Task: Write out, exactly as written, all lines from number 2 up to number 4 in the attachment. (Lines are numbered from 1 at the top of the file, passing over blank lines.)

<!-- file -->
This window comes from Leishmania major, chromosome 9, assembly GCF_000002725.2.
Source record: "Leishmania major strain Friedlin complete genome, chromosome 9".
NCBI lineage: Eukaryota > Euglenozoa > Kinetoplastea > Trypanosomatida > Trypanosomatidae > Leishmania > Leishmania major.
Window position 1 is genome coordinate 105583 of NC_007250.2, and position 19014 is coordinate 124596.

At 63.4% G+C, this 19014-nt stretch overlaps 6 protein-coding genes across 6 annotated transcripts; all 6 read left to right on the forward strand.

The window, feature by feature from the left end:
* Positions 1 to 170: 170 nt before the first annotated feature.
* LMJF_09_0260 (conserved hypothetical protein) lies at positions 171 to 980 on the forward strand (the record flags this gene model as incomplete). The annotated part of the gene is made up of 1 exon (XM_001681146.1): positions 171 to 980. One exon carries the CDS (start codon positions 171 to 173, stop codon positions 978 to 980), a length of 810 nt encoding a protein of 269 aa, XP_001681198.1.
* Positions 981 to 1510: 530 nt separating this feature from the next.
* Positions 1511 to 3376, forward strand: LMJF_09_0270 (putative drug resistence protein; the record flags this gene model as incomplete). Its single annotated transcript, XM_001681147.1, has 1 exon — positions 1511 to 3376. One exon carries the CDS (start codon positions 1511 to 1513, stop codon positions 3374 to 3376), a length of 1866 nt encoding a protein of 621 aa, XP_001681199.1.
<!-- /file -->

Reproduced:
Source record: "Leishmania major strain Friedlin complete genome, chromosome 9".
NCBI lineage: Eukaryota > Euglenozoa > Kinetoplastea > Trypanosomatida > Trypanosomatidae > Leishmania > Leishmania major.
Window position 1 is genome coordinate 105583 of NC_007250.2, and position 19014 is coordinate 124596.